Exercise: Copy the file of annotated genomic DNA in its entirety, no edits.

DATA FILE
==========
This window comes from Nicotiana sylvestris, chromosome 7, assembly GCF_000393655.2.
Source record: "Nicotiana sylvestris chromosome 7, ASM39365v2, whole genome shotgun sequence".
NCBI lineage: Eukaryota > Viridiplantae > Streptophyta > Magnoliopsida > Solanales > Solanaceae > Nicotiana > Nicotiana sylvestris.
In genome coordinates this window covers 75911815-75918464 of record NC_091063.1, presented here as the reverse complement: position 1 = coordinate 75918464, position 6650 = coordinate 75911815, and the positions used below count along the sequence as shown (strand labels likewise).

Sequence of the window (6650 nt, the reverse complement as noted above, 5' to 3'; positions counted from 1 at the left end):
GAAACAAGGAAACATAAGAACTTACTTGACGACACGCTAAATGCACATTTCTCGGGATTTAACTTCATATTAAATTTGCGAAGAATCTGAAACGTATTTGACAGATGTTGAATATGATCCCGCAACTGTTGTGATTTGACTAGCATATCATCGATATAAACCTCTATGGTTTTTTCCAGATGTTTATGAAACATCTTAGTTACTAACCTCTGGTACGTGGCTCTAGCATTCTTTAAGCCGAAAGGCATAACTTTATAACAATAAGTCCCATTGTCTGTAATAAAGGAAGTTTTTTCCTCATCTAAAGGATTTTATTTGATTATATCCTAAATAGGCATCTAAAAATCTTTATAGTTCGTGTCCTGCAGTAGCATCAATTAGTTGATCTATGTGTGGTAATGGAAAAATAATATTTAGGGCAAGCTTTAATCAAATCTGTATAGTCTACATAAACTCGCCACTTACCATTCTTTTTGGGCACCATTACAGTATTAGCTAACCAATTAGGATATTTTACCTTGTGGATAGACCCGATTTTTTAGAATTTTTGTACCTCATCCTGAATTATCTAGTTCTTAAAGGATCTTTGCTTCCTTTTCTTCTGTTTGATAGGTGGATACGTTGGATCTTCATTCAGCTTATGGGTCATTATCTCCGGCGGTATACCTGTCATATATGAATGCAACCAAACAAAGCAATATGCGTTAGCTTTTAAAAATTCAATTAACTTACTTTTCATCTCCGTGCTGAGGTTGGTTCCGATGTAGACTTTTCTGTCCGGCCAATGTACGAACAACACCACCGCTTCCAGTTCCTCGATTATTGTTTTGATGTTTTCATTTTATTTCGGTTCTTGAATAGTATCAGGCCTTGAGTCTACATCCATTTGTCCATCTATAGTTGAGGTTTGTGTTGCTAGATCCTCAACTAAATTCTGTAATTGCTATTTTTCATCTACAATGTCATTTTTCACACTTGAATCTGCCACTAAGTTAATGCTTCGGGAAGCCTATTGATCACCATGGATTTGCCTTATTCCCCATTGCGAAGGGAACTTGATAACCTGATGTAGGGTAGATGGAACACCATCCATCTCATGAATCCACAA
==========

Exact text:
This window comes from Nicotiana sylvestris, chromosome 7, assembly GCF_000393655.2.
Source record: "Nicotiana sylvestris chromosome 7, ASM39365v2, whole genome shotgun sequence".
NCBI lineage: Eukaryota > Viridiplantae > Streptophyta > Magnoliopsida > Solanales > Solanaceae > Nicotiana > Nicotiana sylvestris.
In genome coordinates this window covers 75911815-75918464 of record NC_091063.1, presented here as the reverse complement: position 1 = coordinate 75918464, position 6650 = coordinate 75911815, and the positions used below count along the sequence as shown (strand labels likewise).

Sequence of the window (6650 nt, the reverse complement as noted above, 5' to 3'; positions counted from 1 at the left end):
GAAACAAGGAAACATAAGAACTTACTTGACGACACGCTAAATGCACATTTCTCGGGATTTAACTTCATATTAAATTTGCGAAGAATCTGAAACGTATTTGACAGATGTTGAATATGATCCCGCAACTGTTGTGATTTGACTAGCATATCATCGATATAAACCTCTATGGTTTTTTCCAGATGTTTATGAAACATCTTAGTTACTAACCTCTGGTACGTGGCTCTAGCATTCTTTAAGCCGAAAGGCATAACTTTATAACAATAAGTCCCATTGTCTGTAATAAAGGAAGTTTTTTCCTCATCTAAAGGATTTTATTTGATTATATCCTAAATAGGCATCTAAAAATCTTTATAGTTCGTGTCCTGCAGTAGCATCAATTAGTTGATCTATGTGTGGTAATGGAAAAATAATATTTAGGGCAAGCTTTAATCAAATCTGTATAGTCTACATAAACTCGCCACTTACCATTCTTTTTGGGCACCATTACAGTATTAGCTAACCAATTAGGATATTTTACCTTGTGGATAGACCCGATTTTTTAGAATTTTTGTACCTCATCCTGAATTATCTAGTTCTTAAAGGATCTTTGCTTCCTTTTCTTCTGTTTGATAGGTGGATACGTTGGATCTTCATTCAGCTTATGGGTCATTATCTCCGGCGGTATACCTGTCATATATGAATGCAACCAAACAAAGCAATATGCGTTAGCTTTTAAAAATTCAATTAACTTACTTTTCATCTCCGTGCTGAGGTTGGTTCCGATGTAGACTTTTCTGTCCGGCCAATGTACGAACAACACCACCGCTTCCAGTTCCTCGATTATTGTTTTGATGTTTTCATTTTATTTCGGTTCTTGAATAGTATCAGGCCTTGAGTCTACATCCATTTGTCCATCTATAGTTGAGGTTTGTGTTGCTAGATCCTCAACTAAATTCTGTAATTGCTATTTTTCATCTACAATGTCATTTTTCACACTTGAATCTGCCACTAAGTTAATGCTTCGGGAAGCCTATTGATCACCATGGATTTGCCTTATTCCCCATTGCGAAGGGAACTTGATAACCTGATGTAGGGTAGATGGAACACCATCCATCTCATGAATCCACAA